Autumn is a time to remember all saints

alisondgriswold@gmail.comNovember 3, 2012 

While the Lowcountry would never make it as a tour stop on the "colors of fall," the season is creeping in. Granted, it's a good two months after our Yankee friend's Facebook statuses about "getting a pumpkin spice latte to celebrate the first cold day of September," but with the start of November we finally begin to experience a change of seasons.

This past week we celebrated Halloween with candy, jack-o'-lanterns and trick-or-treating. You're probably aware that the origins of Halloween is the Celtic celebration of "All Hallow's Eve." People believed the souls of the dead would wander, and legend (and Wikipedia) has it that costumes were originally worn to scare away the evil ones. With the introduction of Christianity to Europe, the superstition faded but the practice of remembering the dead remained. In 835 AD, the Church declared Nov. 1 to be a special feast day to honor the early martyrs of Christianity, knowing that there were too many to give each one their own day (just think of all those Christians who were eaten by lions in the Colosseum, for example).

To this day, Nov. 1 is observed as the "Feast of All Saints"-- a day when many Christians honor the witness of those whose lives inspire us. They are, as St. Paul explained in his letter to the Hebrews, make up the "cloud of witnesses" (Hebrews 12:1). Recounting the examples from the time of Abel to Abraham to the martyrs of the early Church, St. Paul gets personal and reminds us that if we're reading this then, "in your struggle against sin you have not yet resisted to the point of shedding blood" (Hebrews 12:4). Among Catholics, the rest of November is devoted to the memory of all those who have died.

As a college student, I stayed in a former Carthusian monastery (renovated for our semester abroad program). As rambunctious sophomores, our RAs can testify that we did not continue this tradition. However, the monks who occupied the cells from the 1300s to the 1700s observed long periods of silence. When they did speak, they greeted each other with, "Frater, rerum mortem"-- Latin for "Brother, remember your death".

This struck me, initially, as awfully morbid. However, as I visited different places in Europe where "new" meant "built in the last 200 years," the reality of just how short life is began to sink into my 19-year-old brain. I realized that those Carthusian monks weren't being morbid -- they were being realistic.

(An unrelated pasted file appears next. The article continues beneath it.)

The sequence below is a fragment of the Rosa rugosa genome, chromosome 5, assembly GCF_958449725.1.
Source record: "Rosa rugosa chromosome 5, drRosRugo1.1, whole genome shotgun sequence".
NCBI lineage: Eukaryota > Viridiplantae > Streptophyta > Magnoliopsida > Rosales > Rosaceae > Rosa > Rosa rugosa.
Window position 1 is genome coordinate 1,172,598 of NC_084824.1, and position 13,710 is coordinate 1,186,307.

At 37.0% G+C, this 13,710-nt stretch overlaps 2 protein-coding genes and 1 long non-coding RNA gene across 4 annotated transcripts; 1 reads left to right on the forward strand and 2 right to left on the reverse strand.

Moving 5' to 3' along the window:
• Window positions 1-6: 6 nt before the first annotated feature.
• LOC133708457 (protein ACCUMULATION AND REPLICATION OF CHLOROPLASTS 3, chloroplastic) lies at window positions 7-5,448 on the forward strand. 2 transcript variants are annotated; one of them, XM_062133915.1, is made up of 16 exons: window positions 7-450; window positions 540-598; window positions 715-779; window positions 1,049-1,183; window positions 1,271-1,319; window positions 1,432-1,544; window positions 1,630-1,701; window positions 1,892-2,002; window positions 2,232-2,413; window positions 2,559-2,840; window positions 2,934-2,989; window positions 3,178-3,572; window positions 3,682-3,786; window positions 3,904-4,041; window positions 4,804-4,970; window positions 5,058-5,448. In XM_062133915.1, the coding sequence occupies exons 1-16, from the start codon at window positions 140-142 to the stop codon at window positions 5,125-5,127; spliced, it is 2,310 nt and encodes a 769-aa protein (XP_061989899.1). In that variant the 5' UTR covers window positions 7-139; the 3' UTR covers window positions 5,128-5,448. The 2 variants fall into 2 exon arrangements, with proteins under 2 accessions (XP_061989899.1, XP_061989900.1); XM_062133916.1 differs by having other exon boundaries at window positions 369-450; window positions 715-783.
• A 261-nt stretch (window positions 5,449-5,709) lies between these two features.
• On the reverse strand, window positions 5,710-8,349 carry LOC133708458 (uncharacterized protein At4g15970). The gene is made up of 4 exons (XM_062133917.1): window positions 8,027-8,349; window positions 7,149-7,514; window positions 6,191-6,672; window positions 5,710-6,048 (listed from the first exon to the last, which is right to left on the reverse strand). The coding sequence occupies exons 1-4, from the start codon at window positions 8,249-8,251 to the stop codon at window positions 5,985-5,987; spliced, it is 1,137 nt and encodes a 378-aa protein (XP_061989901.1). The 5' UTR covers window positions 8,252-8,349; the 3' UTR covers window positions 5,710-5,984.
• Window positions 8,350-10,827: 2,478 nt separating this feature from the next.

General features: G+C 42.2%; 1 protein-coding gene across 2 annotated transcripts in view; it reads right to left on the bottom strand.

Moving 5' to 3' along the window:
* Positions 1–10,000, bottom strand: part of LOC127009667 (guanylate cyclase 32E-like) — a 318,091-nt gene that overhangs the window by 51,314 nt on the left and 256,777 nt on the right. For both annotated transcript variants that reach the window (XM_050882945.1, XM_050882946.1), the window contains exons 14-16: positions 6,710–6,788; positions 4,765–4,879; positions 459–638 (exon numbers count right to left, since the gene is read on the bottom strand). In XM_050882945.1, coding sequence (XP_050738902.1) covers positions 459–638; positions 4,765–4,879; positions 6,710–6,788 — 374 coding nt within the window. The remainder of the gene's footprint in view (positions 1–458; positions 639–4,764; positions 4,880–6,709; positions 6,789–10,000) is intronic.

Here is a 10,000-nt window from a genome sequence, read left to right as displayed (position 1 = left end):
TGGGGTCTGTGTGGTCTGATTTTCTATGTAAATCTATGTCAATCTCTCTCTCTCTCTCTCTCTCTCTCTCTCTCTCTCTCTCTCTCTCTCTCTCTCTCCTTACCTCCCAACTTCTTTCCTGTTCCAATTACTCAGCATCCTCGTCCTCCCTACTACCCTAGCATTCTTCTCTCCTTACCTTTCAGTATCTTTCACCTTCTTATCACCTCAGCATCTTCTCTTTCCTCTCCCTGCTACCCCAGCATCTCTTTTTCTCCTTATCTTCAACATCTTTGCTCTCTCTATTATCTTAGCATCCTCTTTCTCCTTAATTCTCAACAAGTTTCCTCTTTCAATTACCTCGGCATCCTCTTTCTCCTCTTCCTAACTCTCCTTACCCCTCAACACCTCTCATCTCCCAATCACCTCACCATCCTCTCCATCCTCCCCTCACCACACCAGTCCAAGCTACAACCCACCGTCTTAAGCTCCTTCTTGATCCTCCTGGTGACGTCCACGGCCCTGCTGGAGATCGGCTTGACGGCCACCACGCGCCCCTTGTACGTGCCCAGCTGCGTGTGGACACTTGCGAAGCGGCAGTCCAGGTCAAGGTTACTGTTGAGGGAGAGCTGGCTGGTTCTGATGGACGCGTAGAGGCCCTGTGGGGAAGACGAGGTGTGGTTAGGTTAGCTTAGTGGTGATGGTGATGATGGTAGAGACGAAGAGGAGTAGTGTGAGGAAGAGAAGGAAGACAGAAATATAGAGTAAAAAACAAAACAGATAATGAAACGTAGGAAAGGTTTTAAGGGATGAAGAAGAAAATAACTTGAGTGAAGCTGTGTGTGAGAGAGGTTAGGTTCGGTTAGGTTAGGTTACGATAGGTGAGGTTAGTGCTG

The falling leaves and shorter days of the month of November are a gentle reminder of a greater reality -- that our lives on earth don't last forever. It's OK if you find this unsettling, but the challenge of this season is to reflect on the reality of our own death and how we are preparing for it. The material preparations -- such as a will or life insurance -- are unpleasant but can be neatly done after a few hours in an office. The spiritual reality of preparing for death is a daily challenge.

Remembering all saints -- all the witnesses of faith St. Paul reminds us of in his letter to the Hebrews, as well as the countless holy people who have lived since then -- gives us the courage to not just resist sin, but aspire to holiness. While following Christ no longer puts one at risk of the colosseum, life holds many opportunities to put our faith into action. Speaking kindly, supporting those in need and reconciling with those we've wronged are a good start as the seasons change and we are reminded of our death.

Follow columnist Alison Griswold at Read her blog at

The Island Packet is pleased to provide this opportunity to share information, experiences and observations about what's in the news. Some of the comments may be reprinted elsewhere in the site or in the newspaper. We encourage lively, open debate on the issues of the day, and ask that you refrain from profanity, hate speech, personal comments and remarks that are off point. Thank you for taking the time to offer your thoughts.

Commenting FAQs | Terms of Service